Tim Ireland of Bloggerheads has a hell of a story. Now, I've not always been totally convinced by Tim; he spends an inordinate amount of time pursuing minor politicos for breaches of netiquette I think I'd just forget. But two of the crucial principles of journalism can be summed up as the clam ethic - once you get hold of a story, clamp down and never let go - and the Take That principle - never forget. They always want you to forget.
So, the Sun ran a patently ridiculous story that jihadis on the interwebs were threatening Alan Sugar. Apparently they imagined that he had to be in the story because otherwise the public wouldn't grip it; I would have thought that a nontrivial percentage of the population would have been delighted. Hey, I grew up with an Amstrad PCW. But the Sugar element was the crucial break point, because it was this bit that was reliant on their source, who turned out to be a self-made spy called Glen Jenvey, who turns up all over the place in moderately well-funded "anti-terrorist" astroturf exercises.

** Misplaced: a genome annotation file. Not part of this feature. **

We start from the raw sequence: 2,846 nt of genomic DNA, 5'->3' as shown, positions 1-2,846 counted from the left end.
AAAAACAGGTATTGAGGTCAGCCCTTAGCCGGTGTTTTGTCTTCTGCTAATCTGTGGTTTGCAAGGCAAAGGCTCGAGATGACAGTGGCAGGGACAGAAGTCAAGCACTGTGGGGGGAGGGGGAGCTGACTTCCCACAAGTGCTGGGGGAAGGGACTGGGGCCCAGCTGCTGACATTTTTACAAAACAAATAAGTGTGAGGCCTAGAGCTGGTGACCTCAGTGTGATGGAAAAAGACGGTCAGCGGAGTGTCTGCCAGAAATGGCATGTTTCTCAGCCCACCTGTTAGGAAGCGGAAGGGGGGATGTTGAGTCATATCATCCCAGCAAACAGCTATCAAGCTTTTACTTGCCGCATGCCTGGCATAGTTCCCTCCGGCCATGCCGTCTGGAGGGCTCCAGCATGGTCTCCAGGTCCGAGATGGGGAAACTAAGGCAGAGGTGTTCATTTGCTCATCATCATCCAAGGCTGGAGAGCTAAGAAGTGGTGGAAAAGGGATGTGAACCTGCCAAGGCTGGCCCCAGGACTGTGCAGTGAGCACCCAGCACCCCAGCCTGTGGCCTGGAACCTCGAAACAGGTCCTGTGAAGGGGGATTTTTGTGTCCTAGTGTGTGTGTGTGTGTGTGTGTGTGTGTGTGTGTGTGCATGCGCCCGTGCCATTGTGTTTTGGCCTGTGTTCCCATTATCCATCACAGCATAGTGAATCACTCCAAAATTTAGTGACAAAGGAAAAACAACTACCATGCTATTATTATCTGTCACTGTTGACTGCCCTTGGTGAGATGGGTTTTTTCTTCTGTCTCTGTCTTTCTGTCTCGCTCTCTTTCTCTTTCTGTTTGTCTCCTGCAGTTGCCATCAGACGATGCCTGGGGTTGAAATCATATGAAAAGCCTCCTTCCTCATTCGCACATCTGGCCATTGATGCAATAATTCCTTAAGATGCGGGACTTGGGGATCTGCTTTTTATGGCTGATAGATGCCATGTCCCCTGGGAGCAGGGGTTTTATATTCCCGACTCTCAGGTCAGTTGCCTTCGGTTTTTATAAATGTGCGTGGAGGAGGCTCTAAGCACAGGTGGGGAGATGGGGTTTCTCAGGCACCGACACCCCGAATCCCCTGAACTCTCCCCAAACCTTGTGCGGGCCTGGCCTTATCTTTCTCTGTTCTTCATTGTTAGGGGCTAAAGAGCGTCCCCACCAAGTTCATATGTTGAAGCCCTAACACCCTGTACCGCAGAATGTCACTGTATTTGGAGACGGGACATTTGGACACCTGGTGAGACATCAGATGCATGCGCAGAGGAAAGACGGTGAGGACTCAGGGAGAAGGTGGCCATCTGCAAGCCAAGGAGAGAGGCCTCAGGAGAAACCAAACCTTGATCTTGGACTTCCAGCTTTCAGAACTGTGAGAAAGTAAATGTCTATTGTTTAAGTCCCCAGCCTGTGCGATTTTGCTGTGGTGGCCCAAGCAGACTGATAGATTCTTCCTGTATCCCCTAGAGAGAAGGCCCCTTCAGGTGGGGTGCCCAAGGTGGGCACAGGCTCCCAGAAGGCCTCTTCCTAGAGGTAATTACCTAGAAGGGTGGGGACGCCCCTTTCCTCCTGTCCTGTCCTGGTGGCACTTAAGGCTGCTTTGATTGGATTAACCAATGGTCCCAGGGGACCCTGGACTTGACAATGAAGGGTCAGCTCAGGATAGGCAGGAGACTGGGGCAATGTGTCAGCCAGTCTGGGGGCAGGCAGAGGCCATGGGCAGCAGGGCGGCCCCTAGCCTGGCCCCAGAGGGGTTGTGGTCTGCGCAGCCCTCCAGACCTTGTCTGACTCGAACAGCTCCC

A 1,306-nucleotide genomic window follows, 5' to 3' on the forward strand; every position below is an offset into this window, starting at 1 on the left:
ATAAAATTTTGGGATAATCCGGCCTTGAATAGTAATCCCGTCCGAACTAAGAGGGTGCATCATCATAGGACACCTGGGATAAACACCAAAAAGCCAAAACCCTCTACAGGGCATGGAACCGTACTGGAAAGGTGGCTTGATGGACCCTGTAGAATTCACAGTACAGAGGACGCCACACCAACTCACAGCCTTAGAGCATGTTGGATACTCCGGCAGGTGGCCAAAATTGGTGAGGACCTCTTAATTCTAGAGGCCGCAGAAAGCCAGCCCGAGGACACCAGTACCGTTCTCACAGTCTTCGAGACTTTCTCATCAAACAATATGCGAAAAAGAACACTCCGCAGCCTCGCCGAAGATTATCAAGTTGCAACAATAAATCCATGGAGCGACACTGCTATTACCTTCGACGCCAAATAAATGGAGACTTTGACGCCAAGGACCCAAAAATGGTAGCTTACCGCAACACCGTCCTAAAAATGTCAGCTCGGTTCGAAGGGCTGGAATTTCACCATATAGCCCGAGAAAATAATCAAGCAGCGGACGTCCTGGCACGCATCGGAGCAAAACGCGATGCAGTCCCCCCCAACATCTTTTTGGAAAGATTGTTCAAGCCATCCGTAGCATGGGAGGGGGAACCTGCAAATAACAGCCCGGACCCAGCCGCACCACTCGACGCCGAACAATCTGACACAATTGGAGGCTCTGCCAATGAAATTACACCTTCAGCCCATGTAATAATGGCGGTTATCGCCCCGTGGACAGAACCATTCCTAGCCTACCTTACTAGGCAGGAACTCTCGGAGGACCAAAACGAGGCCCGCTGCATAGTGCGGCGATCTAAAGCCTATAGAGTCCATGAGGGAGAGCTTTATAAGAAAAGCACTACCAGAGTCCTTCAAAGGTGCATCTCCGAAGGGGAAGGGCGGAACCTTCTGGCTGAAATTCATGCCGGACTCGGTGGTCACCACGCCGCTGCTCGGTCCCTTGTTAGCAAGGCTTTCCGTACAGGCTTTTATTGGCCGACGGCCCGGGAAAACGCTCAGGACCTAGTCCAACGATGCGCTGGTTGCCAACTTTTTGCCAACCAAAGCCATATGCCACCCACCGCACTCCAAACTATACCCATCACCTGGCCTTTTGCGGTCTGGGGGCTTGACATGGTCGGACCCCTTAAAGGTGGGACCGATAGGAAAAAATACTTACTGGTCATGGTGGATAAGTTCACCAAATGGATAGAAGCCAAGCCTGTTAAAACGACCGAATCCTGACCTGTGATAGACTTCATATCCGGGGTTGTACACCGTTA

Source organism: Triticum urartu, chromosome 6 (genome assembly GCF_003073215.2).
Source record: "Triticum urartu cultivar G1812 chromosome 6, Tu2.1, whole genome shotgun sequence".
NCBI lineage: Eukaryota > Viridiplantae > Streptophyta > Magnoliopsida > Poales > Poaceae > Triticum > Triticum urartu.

And so on, and so on, until he demonstrated that Jenvey was a) the author of the threats, not just a reporter on them, b) using Patrick Mercer MP (for it is he) to lend weight to his nonsense, and the British Ambassador to Afghanistan's brother too, and c) the sort of shameful arse who throws around accusations of paedophilia. Richard Bartholomew has been doing good work on this too.
It's a very good question just how many terrorism stories (especially ones that have the "Internet" flag set - it means "stuff I don't understand" to a lot of editors) are the work of these people, whether the upscale, Decent version or Jenvey's Comedy Gladio.